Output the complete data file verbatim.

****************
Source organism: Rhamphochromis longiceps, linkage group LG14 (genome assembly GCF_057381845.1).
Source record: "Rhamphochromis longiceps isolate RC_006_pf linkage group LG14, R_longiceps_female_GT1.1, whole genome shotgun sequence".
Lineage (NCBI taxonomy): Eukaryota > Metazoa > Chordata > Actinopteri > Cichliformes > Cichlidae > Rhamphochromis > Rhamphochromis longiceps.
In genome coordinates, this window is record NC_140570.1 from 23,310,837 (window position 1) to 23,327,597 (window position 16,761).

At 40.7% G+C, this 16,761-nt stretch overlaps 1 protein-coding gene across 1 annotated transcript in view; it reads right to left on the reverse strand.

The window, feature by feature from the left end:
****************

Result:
Source organism: Rhamphochromis longiceps, linkage group LG14 (genome assembly GCF_057381845.1).
Source record: "Rhamphochromis longiceps isolate RC_006_pf linkage group LG14, R_longiceps_female_GT1.1, whole genome shotgun sequence".
Lineage (NCBI taxonomy): Eukaryota > Metazoa > Chordata > Actinopteri > Cichliformes > Cichlidae > Rhamphochromis > Rhamphochromis longiceps.
In genome coordinates, this window is record NC_140570.1 from 23,310,837 (window position 1) to 23,327,597 (window position 16,761).

At 40.7% G+C, this 16,761-nt stretch overlaps 1 protein-coding gene across 1 annotated transcript in view; it reads right to left on the reverse strand.

The window, feature by feature from the left end: